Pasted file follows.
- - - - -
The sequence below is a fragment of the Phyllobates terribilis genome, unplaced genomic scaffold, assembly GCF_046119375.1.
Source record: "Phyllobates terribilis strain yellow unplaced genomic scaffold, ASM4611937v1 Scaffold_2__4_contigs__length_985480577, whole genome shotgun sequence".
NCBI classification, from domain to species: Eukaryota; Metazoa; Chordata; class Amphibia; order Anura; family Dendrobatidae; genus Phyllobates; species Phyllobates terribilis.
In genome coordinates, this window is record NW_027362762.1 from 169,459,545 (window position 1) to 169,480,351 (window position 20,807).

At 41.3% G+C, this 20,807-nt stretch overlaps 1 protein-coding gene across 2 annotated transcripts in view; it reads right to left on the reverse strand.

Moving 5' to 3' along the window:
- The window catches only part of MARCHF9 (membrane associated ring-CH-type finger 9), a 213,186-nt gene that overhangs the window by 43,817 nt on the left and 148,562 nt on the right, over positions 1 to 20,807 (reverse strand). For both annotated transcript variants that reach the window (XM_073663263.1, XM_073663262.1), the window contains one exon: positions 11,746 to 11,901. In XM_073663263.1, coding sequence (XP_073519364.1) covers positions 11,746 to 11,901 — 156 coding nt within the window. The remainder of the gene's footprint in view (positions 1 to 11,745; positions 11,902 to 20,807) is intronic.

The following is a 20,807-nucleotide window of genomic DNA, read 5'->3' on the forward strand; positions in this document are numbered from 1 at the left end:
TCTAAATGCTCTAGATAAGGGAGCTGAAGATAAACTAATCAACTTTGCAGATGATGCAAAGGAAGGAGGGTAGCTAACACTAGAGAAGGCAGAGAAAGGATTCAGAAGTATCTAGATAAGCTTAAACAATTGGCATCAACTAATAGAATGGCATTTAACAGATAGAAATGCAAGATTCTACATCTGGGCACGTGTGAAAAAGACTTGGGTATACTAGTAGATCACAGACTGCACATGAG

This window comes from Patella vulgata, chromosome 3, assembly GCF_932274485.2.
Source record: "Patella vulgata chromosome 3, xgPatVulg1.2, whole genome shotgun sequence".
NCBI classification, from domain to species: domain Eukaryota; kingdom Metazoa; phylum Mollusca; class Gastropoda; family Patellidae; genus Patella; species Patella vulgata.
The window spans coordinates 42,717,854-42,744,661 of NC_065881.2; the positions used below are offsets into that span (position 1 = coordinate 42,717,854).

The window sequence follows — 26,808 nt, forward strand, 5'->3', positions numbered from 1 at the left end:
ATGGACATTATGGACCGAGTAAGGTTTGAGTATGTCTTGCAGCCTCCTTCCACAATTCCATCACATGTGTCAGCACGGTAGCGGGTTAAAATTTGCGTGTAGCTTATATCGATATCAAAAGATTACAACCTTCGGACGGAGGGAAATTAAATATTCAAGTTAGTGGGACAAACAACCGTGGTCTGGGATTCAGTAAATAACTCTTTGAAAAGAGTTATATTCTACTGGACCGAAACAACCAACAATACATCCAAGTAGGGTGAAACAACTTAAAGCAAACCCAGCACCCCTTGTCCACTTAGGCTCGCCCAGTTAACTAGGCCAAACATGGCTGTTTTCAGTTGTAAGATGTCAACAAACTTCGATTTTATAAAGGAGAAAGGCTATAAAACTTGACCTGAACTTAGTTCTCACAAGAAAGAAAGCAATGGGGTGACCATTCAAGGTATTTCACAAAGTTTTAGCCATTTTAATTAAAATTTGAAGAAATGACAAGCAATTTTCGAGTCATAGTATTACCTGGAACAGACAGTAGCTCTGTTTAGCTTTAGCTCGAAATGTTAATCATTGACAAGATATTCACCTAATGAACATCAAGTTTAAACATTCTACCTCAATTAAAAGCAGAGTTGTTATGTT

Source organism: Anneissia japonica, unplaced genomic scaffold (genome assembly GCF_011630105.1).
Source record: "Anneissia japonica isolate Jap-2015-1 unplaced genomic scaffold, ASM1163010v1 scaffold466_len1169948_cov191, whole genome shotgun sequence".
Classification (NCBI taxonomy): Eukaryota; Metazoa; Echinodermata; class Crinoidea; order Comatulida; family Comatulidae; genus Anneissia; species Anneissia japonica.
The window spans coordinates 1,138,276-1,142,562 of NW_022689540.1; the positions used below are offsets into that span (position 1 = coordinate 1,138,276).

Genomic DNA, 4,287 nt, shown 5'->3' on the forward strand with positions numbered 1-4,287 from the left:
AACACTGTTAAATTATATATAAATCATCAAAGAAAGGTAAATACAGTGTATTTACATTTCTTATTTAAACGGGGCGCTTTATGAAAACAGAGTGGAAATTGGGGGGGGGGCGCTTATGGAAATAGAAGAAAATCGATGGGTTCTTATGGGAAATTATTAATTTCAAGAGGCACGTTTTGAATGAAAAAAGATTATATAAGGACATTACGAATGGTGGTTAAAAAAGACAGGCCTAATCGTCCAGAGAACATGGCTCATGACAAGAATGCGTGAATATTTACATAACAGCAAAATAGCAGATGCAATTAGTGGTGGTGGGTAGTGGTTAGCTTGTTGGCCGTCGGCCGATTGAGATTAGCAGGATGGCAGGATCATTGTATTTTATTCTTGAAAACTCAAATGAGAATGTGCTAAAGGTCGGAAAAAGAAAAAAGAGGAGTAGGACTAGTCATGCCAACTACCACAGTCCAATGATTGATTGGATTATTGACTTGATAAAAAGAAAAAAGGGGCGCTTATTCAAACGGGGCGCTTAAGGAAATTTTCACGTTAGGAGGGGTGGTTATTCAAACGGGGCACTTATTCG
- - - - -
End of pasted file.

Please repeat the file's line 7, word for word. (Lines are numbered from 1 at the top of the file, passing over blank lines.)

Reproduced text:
- The window catches only part of MARCHF9 (membrane associated ring-CH-type finger 9), a 213,186-nt gene that overhangs the window by 43,817 nt on the left and 148,562 nt on the right, over positions 1 to 20,807 (reverse strand). For both annotated transcript variants that reach the window (XM_073663263.1, XM_073663262.1), the window contains one exon: positions 11,746 to 11,901. In XM_073663263.1, coding sequence (XP_073519364.1) covers positions 11,746 to 11,901 — 156 coding nt within the window. The remainder of the gene's footprint in view (positions 1 to 11,745; positions 11,902 to 20,807) is intronic.